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   When I decided to return, the lanterns were out, the shops were closing; and the streets darkened about me long before I reached the hotel. After the great glow of the illumination, the witchcrafts of the shows, the merry tumult, the sea-like sound of wooden sandals, this sudden coming of blankness and silence made me feel as if the previous experience had been unreal,—an illusion of light and color and noise made just to deceive, as in stories of goblin foxes. But the quick vanishing of all that composes a Japanese festival-night really lends a keener edge to the pleasure of remembrance: there is no slow fading out of the phantasmagoria, and its memory is thus kept free from the least tinge of melancholy.


   While I was thinking about the fugitive charm of Japanese amusements, the question put itself, Are not all pleasures keen in proportion to their evanescence? Proof of the affirmative would lend strong support to the Buddhist theory of the nature of pleasure. We know that mental enjoyments are powerful

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in proportion to the complexity of the feelings and ideas composing them; and the most complex feelings would therefore seem to be of necessity the briefest. At all events, Japanese popular pleasures have the double peculiarity of being evanescent and complex, not merely because of their delicacy and their multiplicity of detail, but because this delicacy and multiplicity are adventitious, depending upon temporary conditions and combinations. Among such conditions are the seasons of flowering and of fading, hours of sunshine or full moon, a change of place, a shifting of light and shade. Among combinations are the fugitive holiday manifestations of the race genius: fragilities utilized to create illusion; dreams made visible; memories revived in symbols, images, ideographs, dashes of color, fragments of melody; countless minute appeals both to individual experience and to national sentiment. And the emotional result remains incommunicable to Western minds, because the myriad little details and suggestions producing it belong to a world incomprehensible without years of familiarity,—a world of traditions, beliefs, superstitions,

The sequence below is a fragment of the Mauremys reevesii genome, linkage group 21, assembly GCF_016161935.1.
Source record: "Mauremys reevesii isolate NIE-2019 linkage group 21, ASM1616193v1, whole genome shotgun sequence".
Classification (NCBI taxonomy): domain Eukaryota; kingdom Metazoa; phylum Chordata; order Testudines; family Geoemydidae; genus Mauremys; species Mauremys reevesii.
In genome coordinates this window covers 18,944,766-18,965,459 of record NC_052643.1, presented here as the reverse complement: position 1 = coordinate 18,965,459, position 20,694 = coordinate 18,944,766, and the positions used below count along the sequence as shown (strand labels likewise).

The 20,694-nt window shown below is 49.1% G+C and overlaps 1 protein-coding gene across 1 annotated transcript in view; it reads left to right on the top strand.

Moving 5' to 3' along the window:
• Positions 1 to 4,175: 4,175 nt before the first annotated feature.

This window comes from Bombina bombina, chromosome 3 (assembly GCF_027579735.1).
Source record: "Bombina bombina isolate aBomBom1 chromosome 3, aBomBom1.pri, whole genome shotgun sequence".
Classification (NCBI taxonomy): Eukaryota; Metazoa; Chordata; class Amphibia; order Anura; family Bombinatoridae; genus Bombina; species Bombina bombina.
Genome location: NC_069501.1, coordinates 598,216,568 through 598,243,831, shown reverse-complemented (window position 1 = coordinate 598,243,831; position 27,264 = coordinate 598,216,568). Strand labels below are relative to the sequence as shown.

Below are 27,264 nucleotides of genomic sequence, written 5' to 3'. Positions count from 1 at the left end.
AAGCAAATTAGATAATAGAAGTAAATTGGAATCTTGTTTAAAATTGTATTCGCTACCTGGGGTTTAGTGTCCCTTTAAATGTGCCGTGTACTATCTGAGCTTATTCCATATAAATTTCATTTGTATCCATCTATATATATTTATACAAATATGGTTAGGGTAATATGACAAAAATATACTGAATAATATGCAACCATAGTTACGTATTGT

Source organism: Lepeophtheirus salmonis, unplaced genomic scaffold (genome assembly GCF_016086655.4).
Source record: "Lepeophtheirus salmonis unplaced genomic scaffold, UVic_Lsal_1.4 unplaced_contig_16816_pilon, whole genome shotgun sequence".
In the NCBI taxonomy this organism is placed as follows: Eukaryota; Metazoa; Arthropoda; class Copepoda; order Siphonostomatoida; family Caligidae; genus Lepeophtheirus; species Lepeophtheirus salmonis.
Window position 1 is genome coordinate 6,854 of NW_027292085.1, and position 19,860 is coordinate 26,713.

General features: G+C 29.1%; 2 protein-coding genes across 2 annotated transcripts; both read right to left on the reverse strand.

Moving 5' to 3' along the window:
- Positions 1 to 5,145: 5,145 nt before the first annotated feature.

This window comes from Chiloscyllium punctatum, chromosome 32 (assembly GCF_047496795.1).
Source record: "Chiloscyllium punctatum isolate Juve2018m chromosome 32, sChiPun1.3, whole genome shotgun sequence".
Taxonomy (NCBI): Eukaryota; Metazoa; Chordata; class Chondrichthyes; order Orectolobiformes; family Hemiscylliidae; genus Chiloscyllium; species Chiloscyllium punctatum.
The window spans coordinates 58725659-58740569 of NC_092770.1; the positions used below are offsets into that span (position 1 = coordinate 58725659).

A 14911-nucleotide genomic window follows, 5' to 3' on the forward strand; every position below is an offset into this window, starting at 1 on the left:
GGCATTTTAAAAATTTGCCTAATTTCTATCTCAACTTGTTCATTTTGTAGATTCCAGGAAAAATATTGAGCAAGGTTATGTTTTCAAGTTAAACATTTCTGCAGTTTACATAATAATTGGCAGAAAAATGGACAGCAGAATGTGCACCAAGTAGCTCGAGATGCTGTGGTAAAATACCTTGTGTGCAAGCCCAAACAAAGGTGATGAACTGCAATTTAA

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feelings, ideas, about which foreigners, as a general rule, know nothing. Even by the few who do know that world, the nameless delicious sensation, the great vague wave of pleasure excited by the spectacle of Japanese enjoyment, can only be described as the feeling of Japan.


   A sociological fact of interest is suggested by the amazing cheapness of these pleasures. The charm of Japanese life presents us with the extraordinary phenomenon of poverty as an influence in the development of æsthetic sentiment, or at least as a factor in deciding the direction and expansion of that development. But for poverty, the race could not have discovered, ages ago, the secret of making pleasure the commonest instead of the costliest of experiences,—the divine art of creating the beautiful out of nothing!

   One explanation of this cheapness is the capacity of the people to find in everything natural—in landscapes, mists, clouds, sunsets,—in the sight of birds, insects, and flowers—a much keener pleasure than we, as the vividness of their artistic presentations